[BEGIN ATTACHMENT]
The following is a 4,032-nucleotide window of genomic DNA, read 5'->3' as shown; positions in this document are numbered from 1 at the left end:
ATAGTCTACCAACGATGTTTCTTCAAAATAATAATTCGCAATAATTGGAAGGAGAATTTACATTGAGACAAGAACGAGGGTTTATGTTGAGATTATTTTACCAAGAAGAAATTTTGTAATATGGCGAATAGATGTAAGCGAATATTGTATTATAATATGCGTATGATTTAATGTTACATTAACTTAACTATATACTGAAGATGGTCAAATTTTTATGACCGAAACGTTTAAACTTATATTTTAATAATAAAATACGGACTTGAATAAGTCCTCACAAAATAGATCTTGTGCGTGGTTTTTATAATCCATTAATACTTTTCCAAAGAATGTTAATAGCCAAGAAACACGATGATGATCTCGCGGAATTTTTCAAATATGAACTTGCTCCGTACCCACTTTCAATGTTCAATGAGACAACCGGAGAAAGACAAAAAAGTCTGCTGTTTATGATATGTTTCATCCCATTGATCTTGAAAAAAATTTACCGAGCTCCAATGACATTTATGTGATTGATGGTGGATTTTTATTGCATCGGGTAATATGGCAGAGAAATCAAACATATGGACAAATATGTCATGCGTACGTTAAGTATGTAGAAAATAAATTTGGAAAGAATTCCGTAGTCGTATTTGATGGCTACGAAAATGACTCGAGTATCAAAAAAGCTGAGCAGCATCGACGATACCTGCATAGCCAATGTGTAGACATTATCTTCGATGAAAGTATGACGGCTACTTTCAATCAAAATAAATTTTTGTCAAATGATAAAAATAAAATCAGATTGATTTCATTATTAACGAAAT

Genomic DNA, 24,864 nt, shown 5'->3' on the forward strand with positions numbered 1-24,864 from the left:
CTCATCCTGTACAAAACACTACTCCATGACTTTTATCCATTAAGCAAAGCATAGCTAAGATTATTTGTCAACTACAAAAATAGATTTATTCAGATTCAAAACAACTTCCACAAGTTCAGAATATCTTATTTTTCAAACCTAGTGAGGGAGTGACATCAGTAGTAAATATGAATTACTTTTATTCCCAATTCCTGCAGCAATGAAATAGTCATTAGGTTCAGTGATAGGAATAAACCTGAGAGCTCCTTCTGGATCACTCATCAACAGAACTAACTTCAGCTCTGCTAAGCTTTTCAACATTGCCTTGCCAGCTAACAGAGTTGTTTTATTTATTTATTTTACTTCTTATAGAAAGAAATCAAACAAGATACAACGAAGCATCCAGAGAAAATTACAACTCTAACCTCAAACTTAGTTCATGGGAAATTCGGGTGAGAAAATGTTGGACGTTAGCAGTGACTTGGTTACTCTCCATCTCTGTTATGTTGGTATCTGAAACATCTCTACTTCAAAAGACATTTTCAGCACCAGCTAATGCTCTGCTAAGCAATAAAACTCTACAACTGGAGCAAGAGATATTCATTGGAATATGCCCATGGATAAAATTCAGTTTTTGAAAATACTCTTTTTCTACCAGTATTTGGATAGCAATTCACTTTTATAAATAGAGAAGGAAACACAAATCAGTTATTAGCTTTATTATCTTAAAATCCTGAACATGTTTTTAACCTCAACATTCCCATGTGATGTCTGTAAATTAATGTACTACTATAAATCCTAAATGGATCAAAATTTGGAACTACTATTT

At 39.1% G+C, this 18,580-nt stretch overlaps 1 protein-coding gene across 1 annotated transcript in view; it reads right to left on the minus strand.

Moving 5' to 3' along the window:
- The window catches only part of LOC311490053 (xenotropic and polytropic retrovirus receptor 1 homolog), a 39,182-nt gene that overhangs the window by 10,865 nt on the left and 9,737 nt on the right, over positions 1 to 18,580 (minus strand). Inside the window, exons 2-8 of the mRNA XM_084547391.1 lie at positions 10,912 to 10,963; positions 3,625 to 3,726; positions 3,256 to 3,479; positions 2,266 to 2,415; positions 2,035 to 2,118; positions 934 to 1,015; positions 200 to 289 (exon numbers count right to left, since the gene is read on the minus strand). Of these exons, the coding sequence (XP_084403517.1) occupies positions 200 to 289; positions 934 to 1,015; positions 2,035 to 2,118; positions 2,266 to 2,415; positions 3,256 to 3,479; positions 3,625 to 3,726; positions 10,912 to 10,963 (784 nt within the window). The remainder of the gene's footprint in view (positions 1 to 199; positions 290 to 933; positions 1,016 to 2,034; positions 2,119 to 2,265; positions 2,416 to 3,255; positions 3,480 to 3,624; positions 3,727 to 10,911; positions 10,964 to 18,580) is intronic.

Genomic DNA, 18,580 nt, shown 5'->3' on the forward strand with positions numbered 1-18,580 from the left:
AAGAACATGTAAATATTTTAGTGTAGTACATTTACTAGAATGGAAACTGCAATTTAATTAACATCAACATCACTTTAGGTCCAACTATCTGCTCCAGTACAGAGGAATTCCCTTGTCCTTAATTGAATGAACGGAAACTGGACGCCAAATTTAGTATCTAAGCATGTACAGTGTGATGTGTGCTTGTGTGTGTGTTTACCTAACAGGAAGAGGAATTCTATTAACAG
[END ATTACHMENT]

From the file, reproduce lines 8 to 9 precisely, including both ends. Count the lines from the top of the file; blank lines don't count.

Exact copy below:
Genomic DNA, 18,580 nt, shown 5'->3' on the forward strand with positions numbered 1-18,580 from the left:
AAGAACATGTAAATATTTTAGTGTAGTACATTTACTAGAATGGAAACTGCAATTTAATTAACATCAACATCACTTTAGGTCCAACTATCTGCTCCAGTACAGAGGAATTCCCTTGTCCTTAATTGAATGAACGGAAACTGGACGCCAAATTTAGTATCTAAGCATGTACAGTGTGATGTGTGCTTGTGTGTGTGTTTACCTAACAGGAAGAGGAATTCTATTAACAG